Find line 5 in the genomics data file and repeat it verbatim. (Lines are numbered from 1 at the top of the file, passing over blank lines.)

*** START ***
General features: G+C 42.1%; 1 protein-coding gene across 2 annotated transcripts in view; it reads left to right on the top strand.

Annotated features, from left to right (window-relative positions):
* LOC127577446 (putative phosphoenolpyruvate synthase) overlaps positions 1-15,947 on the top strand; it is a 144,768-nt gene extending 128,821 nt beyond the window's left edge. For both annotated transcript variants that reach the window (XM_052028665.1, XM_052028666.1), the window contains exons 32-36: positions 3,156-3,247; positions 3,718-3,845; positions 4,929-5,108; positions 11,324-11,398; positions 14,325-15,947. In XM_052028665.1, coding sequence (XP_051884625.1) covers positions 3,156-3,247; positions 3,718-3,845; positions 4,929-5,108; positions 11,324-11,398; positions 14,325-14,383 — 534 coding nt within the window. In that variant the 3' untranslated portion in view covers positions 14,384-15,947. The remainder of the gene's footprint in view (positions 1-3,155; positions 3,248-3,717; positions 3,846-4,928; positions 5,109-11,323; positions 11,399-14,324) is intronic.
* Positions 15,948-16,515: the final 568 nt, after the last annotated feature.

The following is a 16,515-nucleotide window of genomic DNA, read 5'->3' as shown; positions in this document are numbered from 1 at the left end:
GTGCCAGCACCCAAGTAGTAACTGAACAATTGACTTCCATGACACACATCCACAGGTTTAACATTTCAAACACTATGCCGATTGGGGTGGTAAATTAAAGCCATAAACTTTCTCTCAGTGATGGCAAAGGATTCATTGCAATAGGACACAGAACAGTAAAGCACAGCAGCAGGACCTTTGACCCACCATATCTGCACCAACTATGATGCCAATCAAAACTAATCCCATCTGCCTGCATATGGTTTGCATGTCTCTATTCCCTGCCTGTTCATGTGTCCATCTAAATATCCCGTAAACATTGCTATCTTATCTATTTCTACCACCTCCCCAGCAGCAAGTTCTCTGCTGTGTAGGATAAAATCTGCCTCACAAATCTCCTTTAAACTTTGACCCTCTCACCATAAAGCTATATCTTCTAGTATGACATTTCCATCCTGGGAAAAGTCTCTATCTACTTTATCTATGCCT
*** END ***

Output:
The following is a 16,515-nucleotide window of genomic DNA, read 5'->3' as shown; positions in this document are numbered from 1 at the left end: